Regression I – What is Regression?

Suppose we have a long list of pairs of real numbers. We can imagine these pairs of numbers as points in a plane. Then we can try and draw a line that is as close as possible to all the points at once. This is regression. It can be any sort of line that we draw, but a straight line is often best. This is linear regression. For now, we are only going to consider linear regression.

Usually we think of one of the values as causing the changes in the other. The value that is causing this change is called the predictor, and the other value is called the response.

Why would we want to do this? Well first we might want to investigate if there is a relationship between our two variables, and if there is, to measure how strong it is. We can answer these question by looking at how easy it is to draw a line that fits our points, and the slope of that line. The first gives us an indication of how well our model has fit our data and the second tells us the strength of the relationship. However, it is possible to have a line that fits very well, but for which the slope is approximately zero, this tells us that even though we can fit the data, we haven’t found any evidence of a relationship.

The second reason we might do regression is because we want to forecast values of our response. Suppose that we have fit our data well and we have convinced ourselves that we are modelling some underlying process. Say our matched pairs of data are the price of oil at time t – 1, and the stock price of an airline at time t. We can perform a regression on the data, then, whenever we have a new data point for the price of oil, we can forecast a new price for the stock.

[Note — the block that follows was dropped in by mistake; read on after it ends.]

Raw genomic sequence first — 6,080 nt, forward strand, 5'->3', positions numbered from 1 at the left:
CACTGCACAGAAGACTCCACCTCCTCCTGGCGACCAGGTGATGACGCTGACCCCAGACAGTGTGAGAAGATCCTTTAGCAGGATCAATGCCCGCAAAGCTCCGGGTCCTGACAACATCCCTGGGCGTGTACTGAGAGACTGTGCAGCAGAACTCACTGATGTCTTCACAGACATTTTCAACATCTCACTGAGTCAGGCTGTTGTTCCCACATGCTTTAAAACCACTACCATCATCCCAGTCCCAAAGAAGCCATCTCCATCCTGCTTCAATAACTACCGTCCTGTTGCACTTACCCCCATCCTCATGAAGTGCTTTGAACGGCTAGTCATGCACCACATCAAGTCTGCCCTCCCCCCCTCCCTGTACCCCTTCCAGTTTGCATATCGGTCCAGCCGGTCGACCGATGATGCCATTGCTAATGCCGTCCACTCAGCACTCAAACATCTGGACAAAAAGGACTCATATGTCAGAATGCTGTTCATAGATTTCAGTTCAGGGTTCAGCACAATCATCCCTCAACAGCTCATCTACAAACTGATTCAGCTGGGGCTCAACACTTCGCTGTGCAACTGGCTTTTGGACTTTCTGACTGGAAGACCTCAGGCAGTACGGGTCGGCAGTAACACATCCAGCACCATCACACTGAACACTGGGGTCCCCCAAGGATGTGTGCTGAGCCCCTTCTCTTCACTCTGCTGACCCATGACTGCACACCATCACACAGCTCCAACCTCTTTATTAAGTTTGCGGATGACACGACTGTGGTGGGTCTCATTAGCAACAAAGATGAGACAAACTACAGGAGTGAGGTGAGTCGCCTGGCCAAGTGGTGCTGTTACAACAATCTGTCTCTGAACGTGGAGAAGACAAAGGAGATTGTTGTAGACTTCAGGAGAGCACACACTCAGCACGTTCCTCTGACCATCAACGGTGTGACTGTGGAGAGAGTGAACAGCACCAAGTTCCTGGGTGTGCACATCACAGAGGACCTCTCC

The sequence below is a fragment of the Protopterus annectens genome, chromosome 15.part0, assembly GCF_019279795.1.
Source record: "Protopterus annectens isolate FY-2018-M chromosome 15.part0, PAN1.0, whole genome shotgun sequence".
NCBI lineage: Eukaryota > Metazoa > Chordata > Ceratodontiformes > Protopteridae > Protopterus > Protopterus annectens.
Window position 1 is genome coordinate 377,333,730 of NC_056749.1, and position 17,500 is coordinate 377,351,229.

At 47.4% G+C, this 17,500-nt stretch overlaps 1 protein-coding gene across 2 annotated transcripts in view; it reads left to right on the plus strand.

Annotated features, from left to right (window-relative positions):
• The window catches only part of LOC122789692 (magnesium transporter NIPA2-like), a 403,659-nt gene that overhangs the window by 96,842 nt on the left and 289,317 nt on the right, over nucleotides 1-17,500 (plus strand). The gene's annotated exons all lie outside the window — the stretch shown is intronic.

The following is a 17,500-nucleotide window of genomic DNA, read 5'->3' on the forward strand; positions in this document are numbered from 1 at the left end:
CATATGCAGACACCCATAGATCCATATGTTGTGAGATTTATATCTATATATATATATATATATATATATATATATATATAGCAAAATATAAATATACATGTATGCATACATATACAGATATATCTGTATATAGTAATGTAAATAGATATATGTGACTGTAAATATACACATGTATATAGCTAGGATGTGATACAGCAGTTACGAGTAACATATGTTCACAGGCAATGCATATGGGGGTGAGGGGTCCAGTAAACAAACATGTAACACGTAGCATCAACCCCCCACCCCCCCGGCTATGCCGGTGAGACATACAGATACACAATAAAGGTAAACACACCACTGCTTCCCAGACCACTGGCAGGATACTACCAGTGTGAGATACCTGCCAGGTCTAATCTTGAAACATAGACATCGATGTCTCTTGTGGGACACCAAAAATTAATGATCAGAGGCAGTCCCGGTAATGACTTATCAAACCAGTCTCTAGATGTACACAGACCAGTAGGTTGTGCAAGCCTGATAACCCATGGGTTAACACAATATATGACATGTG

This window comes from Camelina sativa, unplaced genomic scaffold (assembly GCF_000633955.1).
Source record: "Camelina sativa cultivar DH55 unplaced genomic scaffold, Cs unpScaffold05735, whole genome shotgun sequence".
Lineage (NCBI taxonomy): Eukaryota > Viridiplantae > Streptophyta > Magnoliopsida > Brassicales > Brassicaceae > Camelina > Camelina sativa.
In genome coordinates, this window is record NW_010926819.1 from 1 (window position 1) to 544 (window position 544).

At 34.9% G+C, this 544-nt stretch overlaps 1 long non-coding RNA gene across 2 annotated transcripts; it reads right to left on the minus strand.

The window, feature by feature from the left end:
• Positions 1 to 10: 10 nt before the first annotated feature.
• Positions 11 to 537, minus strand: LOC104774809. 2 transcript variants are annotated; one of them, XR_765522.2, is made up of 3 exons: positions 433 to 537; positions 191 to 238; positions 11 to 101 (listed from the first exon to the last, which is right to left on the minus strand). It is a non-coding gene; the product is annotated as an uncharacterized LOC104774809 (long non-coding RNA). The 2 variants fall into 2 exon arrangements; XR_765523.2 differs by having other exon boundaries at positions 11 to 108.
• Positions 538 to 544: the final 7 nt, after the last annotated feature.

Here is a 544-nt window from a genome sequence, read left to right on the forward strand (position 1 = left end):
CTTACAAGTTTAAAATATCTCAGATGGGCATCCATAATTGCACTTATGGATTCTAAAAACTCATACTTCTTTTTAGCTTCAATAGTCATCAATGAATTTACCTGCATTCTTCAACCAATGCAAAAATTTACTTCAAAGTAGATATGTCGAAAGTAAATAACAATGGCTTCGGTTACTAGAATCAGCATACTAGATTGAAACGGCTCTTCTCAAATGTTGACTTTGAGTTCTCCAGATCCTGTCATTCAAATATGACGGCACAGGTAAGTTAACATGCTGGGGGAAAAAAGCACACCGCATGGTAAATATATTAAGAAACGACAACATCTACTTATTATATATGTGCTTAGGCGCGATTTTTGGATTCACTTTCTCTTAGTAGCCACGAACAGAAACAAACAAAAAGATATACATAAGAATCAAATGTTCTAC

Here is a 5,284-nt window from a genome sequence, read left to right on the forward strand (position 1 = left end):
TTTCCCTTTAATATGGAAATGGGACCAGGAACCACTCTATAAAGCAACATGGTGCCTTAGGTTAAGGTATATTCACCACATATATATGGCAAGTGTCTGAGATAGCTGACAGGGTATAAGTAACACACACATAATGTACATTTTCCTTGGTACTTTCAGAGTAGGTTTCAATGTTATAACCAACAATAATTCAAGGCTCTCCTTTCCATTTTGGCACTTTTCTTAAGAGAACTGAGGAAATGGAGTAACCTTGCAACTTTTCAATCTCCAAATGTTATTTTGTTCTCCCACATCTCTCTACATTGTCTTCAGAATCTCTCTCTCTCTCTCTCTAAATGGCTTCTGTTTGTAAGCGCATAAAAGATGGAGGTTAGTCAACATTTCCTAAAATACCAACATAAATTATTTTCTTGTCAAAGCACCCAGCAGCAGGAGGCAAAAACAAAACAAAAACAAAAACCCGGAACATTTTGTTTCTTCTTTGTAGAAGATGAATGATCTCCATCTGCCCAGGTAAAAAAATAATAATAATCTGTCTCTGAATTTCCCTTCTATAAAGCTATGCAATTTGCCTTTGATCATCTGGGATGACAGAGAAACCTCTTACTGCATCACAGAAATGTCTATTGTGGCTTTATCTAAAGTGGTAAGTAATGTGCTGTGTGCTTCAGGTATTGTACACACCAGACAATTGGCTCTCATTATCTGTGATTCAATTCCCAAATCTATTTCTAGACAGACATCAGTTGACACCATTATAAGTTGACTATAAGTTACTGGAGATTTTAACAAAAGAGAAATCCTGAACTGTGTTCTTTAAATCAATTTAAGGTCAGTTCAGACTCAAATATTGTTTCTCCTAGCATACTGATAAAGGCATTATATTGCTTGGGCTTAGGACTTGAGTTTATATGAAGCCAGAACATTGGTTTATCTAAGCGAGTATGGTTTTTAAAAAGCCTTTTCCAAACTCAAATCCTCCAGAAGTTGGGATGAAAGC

Before we drew our line, we didn’t make any particular assumptions. We didn’t say anything about things being independent, or drawn from the same distribution, or normal, or in fact anything about distributions at all. There is a lot of theory that explains regression in mathematical terms, and talks about various assumptions required, and facts you can assume. But it only really exists to provide intellectual justification for what we have talked about.

Something important to remember is that just because we are doing a regression and finding a nice line that fits our data does not mean that there really is a relationship between the values. In particular, if we do a linear regression it does not necessarily mean that there is a linear relationship between them. In the other direction, if we fail to find a relationship via regression, that does not mean one does not exist, in particular if we don’t find anything with linear regression, it is possible that there is a non-linear relationship that we are not capturing. With all that scepticism in mind, we can say that linear regression is really useful, because a lot of process are linear, or at least well approximated linearly, at least locally.

Something that I haven’t mentioned is that we are not limited to just a single predictor for each response, we can have multiple predictors. Geometrically speaking, it gets a bit more complicate, for example if we have two predictors, now we are drawing points in three dimensional space and instead of drawing a line, we are drawing a plane.

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